Dublin Airport runway gets five-year planning extension

DAA’s €320m north runway project, stalled by downturn, now due to be built by 2020

Almost 28 million passengers passed through Dublin Airport last year, marking an increase of 11 per cent in passenger numbers on the previous year. Photograph: Kate Geraghty

Almost 28 million passengers passed through Dublin Airport last year, marking an increase of 11 per cent in passenger numbers on the previous year. Photograph: Kate Geraghty

 

DAA has been given five more years to build its planned €320 million north runway at Dublin Airport.

A 10-year planning permission for the runway project was granted in August 2007, but construction did not get under way due to the economic downturn and subsequent fall in passenger numbers.

Preliminary works to allow for the runway, mostly involving road realignment, began late last year. DAA (formerly known as Dublin Airport Authority) said it hopes to start work on the runway itself later this year and to have completed the project by 2020.

Passenger volumes needed to reach 25 million to make the additional runway financially viable, DAA said, a figure which was not exceeded until the end of 2015.

In 2008, numbers stood at 23.4 million but fell dramatically to 18.4 million in 2010.

Passenger increase

Both 2015 and 2016 set new records for Dublin Airport. Traffic grew by a total of 6.2 million passengers, or 29 per cent, over the two-year period, the company said.

Following the economic recovery and increased passenger numbers, the DAA announced last April that it intended to go ahead with the runway. However, planning permission for the project was due to expire in November of this year and the firm needed an extension of that time limit. Fingal County Council this week granted an extension of permission up to 2022.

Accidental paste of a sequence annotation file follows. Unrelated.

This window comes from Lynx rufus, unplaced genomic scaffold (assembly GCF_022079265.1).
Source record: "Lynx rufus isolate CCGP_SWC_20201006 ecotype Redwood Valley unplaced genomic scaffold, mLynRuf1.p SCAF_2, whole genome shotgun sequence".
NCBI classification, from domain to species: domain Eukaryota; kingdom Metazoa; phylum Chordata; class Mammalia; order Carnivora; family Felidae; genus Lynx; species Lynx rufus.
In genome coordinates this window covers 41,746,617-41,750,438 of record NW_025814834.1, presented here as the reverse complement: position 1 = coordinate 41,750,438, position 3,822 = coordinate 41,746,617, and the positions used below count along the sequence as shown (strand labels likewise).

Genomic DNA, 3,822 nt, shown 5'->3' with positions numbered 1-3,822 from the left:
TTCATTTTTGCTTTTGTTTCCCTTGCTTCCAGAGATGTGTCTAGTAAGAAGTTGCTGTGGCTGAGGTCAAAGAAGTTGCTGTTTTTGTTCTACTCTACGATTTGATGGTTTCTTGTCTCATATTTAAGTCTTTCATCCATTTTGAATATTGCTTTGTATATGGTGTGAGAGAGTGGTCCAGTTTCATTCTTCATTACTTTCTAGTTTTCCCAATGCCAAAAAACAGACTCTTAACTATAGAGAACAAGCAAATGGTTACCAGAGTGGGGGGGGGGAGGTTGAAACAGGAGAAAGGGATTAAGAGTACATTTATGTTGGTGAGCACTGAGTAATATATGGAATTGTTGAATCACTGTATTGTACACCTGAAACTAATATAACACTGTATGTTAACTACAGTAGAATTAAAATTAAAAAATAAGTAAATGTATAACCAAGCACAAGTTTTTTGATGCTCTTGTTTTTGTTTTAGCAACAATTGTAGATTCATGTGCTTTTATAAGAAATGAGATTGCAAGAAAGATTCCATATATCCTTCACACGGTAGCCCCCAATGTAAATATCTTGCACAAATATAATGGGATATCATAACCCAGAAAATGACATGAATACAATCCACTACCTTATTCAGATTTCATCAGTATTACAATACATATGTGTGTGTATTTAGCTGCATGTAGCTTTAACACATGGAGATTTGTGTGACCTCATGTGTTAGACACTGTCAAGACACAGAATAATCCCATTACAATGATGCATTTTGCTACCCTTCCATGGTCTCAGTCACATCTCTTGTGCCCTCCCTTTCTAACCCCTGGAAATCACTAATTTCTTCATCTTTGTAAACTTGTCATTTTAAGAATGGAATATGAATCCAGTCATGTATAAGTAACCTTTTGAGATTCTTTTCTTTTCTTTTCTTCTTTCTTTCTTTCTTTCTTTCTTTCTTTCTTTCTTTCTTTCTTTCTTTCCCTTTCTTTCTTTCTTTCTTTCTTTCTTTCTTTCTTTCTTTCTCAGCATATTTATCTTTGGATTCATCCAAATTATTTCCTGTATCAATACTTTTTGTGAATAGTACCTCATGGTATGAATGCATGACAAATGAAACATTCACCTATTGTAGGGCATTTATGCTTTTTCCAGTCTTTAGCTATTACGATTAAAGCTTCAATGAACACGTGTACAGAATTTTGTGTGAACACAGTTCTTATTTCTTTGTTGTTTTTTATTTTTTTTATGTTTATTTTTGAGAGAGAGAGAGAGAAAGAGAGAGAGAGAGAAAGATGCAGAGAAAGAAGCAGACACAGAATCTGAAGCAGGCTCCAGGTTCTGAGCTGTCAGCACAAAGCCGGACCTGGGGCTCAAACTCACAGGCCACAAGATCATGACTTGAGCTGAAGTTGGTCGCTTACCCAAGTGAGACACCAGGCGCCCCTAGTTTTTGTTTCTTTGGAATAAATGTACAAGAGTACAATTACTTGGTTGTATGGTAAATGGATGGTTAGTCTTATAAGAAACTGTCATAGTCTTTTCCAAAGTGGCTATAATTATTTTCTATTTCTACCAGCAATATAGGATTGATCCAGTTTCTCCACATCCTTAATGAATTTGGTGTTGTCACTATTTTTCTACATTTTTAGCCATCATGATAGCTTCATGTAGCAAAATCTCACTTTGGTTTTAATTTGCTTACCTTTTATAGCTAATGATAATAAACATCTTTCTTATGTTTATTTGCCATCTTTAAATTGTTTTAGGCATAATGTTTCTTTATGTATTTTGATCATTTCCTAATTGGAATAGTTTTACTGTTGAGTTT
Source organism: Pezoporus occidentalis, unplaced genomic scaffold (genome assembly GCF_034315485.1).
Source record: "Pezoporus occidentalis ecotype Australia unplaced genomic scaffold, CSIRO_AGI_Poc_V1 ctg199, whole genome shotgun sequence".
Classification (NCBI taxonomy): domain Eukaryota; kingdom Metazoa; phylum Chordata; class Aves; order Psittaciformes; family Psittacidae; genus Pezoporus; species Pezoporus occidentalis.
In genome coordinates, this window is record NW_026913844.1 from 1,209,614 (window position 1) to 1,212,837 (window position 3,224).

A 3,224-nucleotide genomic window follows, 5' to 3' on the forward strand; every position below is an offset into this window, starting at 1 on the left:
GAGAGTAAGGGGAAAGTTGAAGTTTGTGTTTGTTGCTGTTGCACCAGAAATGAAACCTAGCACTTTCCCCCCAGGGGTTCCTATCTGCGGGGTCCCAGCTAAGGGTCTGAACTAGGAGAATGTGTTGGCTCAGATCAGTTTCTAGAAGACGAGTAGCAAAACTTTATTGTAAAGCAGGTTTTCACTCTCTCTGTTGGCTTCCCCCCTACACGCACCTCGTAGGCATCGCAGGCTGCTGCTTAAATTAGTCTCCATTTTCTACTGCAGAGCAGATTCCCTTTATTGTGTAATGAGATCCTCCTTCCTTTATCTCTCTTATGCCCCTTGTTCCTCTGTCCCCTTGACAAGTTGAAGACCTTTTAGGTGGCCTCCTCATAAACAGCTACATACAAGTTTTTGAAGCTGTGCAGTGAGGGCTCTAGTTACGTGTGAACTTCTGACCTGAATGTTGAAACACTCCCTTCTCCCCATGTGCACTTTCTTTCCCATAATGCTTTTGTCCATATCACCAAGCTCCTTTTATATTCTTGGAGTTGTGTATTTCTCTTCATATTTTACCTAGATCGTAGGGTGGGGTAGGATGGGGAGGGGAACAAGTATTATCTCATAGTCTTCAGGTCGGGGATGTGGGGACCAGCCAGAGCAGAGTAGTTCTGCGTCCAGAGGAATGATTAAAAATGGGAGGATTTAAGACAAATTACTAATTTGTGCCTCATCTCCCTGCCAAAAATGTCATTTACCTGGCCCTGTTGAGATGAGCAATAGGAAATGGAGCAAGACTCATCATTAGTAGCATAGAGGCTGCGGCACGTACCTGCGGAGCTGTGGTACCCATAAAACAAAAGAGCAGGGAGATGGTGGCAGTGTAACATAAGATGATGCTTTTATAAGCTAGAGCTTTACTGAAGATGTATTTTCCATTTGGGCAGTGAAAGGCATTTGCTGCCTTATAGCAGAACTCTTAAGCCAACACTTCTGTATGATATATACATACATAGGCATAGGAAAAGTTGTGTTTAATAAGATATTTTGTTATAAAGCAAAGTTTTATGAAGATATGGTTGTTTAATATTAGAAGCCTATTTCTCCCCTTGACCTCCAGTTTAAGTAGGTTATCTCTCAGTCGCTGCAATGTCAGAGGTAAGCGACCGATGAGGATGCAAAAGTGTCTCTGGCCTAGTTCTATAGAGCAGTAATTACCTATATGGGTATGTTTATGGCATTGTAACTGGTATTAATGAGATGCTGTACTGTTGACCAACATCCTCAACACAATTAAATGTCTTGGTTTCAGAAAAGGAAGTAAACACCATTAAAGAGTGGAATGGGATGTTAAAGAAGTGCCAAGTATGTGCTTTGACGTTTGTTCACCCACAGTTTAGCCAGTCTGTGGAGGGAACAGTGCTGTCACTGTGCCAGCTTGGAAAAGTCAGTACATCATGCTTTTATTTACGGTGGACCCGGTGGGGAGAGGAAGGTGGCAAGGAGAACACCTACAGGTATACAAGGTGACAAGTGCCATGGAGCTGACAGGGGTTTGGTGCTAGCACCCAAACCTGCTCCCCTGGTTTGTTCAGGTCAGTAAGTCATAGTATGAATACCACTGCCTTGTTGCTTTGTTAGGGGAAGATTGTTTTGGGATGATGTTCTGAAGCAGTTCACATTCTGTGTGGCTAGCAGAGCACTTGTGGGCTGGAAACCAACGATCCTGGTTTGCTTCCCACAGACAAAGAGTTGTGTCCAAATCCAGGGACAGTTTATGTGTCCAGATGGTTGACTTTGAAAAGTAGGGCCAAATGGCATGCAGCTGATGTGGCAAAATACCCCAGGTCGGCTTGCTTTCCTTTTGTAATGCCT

Late night flights

However, it could not do that as part of an application for extension of the duration of permission. Instead, it plans to make a separate application to change these conditions.

The conditions cap the number of flights to and from the airport between 11pm and 7am at 65 once the new runway is functioning.

“Dublin Airport’s current runway infrastructure is at capacity during the peak hours and this must be addressed to enable future growth. The north runway will significantly improve Ireland’s connectivity, which plays a critical role in growing passenger numbers and sustaining the future economic development of Ireland,” DAA chief executive Kevin Toland has said.

However, he said the conditions limiting flying hours were “onerous” and would severely reduce the future operational capacity of the airport at key periods. “This has implications on our ability to support future traffic growth at the airport and we are looking at how this can be addressed,” he said.

The north runway has featured in successive county development plans since the 1970s.

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